If you live in Androscoggin County, there’s a good chance you’ve seen Androscoggin County Sheriff’s Deputy Randy Williams patrolling the back roads. He’s been out there nearly two decades, after all, and he’s covered a lot of ground in that time.

If you’ve ever been to a police memorial or a Kora Shrine parade, it’s likely you’ve run into Williams there, as well. Self-taught on the bagpipes, is Williams, and if he’s not dressed in his police browns, he may be donning the colors of the kilt and playing a solemn tune.

There are times when the two worlds of Randy Williams collide — he’s often on-duty when he’s playing the pipes, you see, and if an emergency call should come in, Deputy Williams has to scramble. Does he show up at a crash scene or other emergency in a kilt and with the bagpipes slung over a shoulder? Read on to find out. We caught up with Williams between public performances and asked him a few questions about policing and playing the pipes.

Randy Williams Submitted photo

How did you get into the bagpipes? As a teenager I was interested in going into law enforcement. My interest in bagpipes started around then as they both seem to go together well and the somberness of law enforcement funerals really made an impression on me. I bought a chanter (similar to a recorder that you begin to practice on before moving to the pipes) and began learning, but ended up packing it away after moving. For years I still had the interest but never got around to beginning to learn. Years later I finally got motivated and began self-teaching from a music book I ordered. I talked to a local Lewiston police officer who played the bagpipes and he told me he was in a local band, the Maine Public Safety Pipe and Drum Corps, who teach and perform at funerals and many other events, so I started with them. Just recently I became a Shriner and now play with the Kora Highlanders too.

What’s the hardest thing about playing the pipes? Bagpipes are an “animal.” Once you learn the notes on the chanter and can play relatively well without sheet music, you can start playing on the bagpipes. It is recommended that even people familiar with music start on the chanter, as playing the bagpipes kind of gets complicated. You have to play the tunes while not being able to see your fingers, blowing up the bag AND applying steady pressure to get consistent sound. And sometimes you have to march and stay in step with a drum beat. Also there are four reeds that make sound that you have to monitor and keep tuned together. The reeds can be temperamental to moisture, temperature and humidity. From time to time I practice while distracting myself just to help me for those performances. Also playing on your back porch is much different than playing in a group. In a group you can’t hear yourself playing because the bagpipes are fairly loud. The only time you can really hear yourself is when you aren’t playing the same notes as the others . . . which isn’t good.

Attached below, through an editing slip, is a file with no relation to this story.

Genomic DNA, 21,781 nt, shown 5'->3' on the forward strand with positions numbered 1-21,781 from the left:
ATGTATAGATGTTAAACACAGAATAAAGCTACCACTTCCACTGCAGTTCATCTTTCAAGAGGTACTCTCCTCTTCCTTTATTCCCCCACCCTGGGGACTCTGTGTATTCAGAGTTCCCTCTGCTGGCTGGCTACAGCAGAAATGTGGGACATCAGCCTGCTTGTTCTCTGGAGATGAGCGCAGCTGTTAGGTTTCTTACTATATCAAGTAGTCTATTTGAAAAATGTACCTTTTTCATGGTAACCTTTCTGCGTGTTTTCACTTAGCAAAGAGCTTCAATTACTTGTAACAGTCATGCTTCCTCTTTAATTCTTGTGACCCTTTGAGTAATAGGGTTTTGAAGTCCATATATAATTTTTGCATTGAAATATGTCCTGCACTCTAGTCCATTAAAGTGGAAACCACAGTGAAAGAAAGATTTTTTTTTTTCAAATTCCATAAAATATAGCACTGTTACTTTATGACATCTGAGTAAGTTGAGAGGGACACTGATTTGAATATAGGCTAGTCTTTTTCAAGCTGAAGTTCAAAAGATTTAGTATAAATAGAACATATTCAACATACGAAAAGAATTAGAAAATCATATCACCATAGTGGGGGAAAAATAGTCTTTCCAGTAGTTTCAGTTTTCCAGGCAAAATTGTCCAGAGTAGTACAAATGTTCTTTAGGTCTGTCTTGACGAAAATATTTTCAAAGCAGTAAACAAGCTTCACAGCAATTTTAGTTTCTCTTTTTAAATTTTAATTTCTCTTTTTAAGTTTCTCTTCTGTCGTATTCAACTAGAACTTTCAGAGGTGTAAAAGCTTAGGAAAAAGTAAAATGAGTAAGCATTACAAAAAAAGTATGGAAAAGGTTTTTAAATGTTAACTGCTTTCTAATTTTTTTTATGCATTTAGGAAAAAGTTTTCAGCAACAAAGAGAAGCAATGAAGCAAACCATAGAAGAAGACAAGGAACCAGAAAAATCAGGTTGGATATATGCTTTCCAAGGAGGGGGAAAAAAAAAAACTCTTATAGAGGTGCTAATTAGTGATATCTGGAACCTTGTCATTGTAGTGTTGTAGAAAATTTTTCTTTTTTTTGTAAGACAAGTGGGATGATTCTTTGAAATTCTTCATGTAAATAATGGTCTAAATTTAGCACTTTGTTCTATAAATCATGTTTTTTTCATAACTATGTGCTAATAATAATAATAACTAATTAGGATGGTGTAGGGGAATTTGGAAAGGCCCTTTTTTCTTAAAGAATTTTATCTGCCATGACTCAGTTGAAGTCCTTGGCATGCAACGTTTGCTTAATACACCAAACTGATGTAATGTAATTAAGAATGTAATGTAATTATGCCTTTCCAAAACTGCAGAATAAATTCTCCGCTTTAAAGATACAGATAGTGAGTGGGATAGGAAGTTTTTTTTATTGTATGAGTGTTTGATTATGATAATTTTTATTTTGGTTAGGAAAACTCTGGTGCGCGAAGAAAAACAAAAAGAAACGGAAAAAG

Is there a uniform that goes with your public performances? I have a few kilts at home as I play with the Maine Public Safety Pipe and Drum Corps, the Kora Shrine Highlanders, and for the Sheriff’s Department. Lately the majority of the funerals I have done for the Sheriff’s Department occurred when I was on duty so I was in my duty uniform (I refuse to respond to a crash with my kilt still on). With those kilts I can match it with a tee shirt if playing in a pub, a large jacket called a doublet, a fancy Scottish tuxedo called a Prince Charlie, or my uniform badge shirt.

Do you play any other instruments? I have never played any other instrument besides a recorder in third grade. I did take a music appreciation class in college, but that gave me more education on orchestra set up and the diagnosis of Beethoven’s Symphony #5. My music book slowly taught me to read music and to learn the notes up and down the scale before teaching me some tunes.

Do you have a favorite bagpipe piece of music? I really enjoy “Itchy Fingers” which is a faster tune that I cannot play yet. It is a pretty advanced tune that’ll take me a bit of time to put toward practicing it. I normally stick with slower funeral tunes and was just recently introduced to “Mull of Kintyre” that I really enjoyed and am starting to learn now.

How long have you been with the Sheriff’s Department? I worked in the jail for two years and now have been patrolling for 17 years. During my time I have learned to dispatch and have helped out with court officer/records, and civil paperwork service.

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